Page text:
Plot: What’s it about?
Jericho Cane (Arnold Schwarzenegger) used to be a member of the New York City Police Department, but after the deaths of his wife and child, his life went into a downward spiral. He became suicidal and turned to alcohol for comfort, but that comfort has turned into an addiction. Jericho now works security details to earn money and his latest client is a mysterious man (Gabriel Byrne) who seems to have a lot of enemies. As it turns out, the man is Satan himself, in New York to plant his demon seed in a beautiful young woman named Christine York (Robin Tunney). When Jericho learns the truth, he decides to help Christine avoid the dark man and with only hours until the new millennium, time is crucial. But can a burned out soul like Jericho fend off Satan’s forces, or will Christine be forced to bear the demon child?
As cool as a showdown between Arnold and Satan could have been, End of Days is a colossal disappointment. I went into this assuming it would be a typical over the top Arnold movie, just infused with supernatural, end of the world elements. As it happens, there isn’t enough action on showcase to satisfy Arnold fans, while the supernatural drama side is just as flat, so neither end of the spectrum holds up. In truth, End of Days is best viewed in Mystery Science Theater 3000 style, with a group of friends, some cold beer, and a sense of humor. The film takes itself so seriously, yet you can’t help but laugh at some of the outlandish stuff, leaving us with some minor camp value, but not enough to save End of Days. This Blu-ray release doesn’t have the extras found on the DVD and HD-DVD editions, but looks and sounds passable. So an upgrade is questionable for previous owners, but to others, I think a rental should suffice for those curious souls.
Video: How does it look?
End of Days is presented in 2.35:1 anamorphic widescreen, I never saw the HD-DVD release, but this transfer looks quite good for a film with such dark visuals. The stock used and low light conditions impact the visuals even in high definition however, so expect rather prominent grain. The image holds up well though, even in the darkest of scenes and detail is a nice improvement over the DVD, no doubt. I wasn’t dazzled however, so to expect the same kind of depth here as seen in elite level transfers is setting up a certain disappointment. But as I said, detail is more than solid, so this is by no means soft. The contrast performs well and that is crucial, given how dark the visuals are. I found colors to be a little too amped up at times, but overall, this image is above average and should satisfy fans.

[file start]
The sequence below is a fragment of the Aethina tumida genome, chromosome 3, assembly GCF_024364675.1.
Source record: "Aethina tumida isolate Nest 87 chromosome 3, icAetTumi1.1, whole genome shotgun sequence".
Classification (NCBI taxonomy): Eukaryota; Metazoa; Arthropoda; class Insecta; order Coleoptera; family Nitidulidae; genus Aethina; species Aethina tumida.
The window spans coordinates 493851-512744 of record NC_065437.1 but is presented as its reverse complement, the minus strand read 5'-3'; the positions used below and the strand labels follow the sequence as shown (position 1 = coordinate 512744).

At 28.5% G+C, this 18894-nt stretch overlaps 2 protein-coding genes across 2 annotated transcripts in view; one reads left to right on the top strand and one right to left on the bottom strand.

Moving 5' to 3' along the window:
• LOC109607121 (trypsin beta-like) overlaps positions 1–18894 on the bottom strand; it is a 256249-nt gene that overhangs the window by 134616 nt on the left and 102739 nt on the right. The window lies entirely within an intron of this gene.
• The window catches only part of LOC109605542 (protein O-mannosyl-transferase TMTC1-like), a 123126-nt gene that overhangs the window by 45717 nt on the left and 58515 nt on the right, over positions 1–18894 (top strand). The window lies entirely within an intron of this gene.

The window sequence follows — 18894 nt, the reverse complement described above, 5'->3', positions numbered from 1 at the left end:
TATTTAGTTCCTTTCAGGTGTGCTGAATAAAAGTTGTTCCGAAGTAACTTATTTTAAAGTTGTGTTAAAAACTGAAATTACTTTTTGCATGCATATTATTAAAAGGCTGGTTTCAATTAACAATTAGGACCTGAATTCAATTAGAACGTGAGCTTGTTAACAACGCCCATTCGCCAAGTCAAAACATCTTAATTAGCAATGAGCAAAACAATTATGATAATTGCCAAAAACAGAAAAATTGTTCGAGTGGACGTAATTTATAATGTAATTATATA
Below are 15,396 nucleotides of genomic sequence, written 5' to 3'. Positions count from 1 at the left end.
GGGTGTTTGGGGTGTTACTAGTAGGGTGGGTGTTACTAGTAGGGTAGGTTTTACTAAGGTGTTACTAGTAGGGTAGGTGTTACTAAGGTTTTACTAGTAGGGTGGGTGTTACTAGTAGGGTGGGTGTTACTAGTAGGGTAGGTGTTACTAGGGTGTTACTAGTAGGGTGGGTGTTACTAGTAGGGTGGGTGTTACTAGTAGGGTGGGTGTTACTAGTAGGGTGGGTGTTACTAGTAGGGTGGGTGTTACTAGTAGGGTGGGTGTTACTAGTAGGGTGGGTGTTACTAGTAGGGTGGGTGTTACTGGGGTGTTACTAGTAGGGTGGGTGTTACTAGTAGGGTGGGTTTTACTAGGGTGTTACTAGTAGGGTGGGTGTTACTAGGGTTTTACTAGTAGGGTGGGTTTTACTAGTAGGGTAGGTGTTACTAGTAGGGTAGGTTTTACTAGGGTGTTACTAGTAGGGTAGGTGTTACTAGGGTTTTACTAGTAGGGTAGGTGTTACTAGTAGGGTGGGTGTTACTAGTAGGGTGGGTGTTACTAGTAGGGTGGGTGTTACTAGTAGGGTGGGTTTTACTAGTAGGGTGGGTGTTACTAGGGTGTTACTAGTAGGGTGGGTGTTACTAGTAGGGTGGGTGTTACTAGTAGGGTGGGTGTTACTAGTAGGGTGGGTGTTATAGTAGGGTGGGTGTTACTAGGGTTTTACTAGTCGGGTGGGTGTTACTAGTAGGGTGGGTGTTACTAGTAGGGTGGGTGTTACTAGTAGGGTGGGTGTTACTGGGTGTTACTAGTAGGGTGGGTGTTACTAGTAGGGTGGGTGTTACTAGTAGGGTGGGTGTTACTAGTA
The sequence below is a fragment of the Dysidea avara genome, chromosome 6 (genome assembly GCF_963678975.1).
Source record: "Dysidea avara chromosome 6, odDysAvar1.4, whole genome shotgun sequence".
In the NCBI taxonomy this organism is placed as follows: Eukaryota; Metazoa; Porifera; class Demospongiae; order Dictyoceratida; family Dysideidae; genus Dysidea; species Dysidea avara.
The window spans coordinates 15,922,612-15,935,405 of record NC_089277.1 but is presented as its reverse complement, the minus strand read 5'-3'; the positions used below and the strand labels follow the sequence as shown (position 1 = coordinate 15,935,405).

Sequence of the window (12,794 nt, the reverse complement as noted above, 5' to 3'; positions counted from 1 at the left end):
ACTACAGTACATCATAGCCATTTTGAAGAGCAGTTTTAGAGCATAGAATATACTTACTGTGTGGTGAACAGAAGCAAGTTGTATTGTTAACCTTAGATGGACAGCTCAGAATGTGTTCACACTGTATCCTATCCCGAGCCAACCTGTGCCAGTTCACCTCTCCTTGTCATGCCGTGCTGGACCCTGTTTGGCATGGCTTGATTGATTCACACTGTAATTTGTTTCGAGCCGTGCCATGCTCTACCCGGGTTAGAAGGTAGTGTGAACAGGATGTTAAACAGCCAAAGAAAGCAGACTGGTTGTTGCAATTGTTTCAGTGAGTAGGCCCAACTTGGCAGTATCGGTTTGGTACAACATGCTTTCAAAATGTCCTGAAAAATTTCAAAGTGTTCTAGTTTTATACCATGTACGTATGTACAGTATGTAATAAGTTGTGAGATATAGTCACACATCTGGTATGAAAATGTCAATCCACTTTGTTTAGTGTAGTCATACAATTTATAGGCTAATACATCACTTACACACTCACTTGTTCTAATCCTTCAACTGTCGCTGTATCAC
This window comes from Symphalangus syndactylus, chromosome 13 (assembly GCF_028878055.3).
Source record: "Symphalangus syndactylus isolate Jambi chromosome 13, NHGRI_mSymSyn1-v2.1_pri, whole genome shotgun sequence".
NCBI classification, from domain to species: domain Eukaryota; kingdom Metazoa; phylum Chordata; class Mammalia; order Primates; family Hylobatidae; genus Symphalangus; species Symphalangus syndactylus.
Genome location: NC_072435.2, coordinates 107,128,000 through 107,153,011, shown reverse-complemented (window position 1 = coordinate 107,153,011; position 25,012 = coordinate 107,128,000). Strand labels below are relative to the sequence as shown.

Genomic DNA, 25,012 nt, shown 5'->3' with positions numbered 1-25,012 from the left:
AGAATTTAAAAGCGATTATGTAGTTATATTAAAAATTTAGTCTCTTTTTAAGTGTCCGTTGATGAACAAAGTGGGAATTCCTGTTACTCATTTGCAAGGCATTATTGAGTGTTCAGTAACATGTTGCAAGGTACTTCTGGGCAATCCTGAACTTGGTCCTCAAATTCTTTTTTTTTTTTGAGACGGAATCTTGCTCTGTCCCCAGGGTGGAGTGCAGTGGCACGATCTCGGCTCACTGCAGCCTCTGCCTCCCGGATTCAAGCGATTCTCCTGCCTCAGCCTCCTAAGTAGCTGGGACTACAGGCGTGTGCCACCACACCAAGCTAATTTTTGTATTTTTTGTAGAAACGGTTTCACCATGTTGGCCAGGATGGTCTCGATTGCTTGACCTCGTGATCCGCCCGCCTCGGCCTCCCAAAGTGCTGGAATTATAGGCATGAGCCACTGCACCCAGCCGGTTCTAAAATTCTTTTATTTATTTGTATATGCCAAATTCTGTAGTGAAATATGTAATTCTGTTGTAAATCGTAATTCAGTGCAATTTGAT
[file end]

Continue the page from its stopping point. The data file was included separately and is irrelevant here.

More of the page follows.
Audio: How does it sound?
This DTS HD 5.1 option sounds quite good, but it never reached the kind of presence found in top shelf soundtracks. The main issue I have is that the surrounds aren’t used that often, which leaves the mix a little flat. In the instances where all the channels are put into motion, the presence is effective, but that isn’t done as much as it should be. So the front channels bolster the mix and while it sounds good, you just know it could sound much better. I found dialogue to be clean and clear however, while the music is loud and well placed. This disc also includes Spanish and French language tracks, as well as subtitles in English, French, and Spanish.
Supplements: What are the extras?
Unlike the DVD and HD-DVD, this Blu-ray release is slim on extras, with only Peter Hyams’ audio comments included. This is a decision that makes no sense, since this Blu-ray disc has more storage space and the HD-DVD had all the extras, but oh well, that is Universal’s mistake.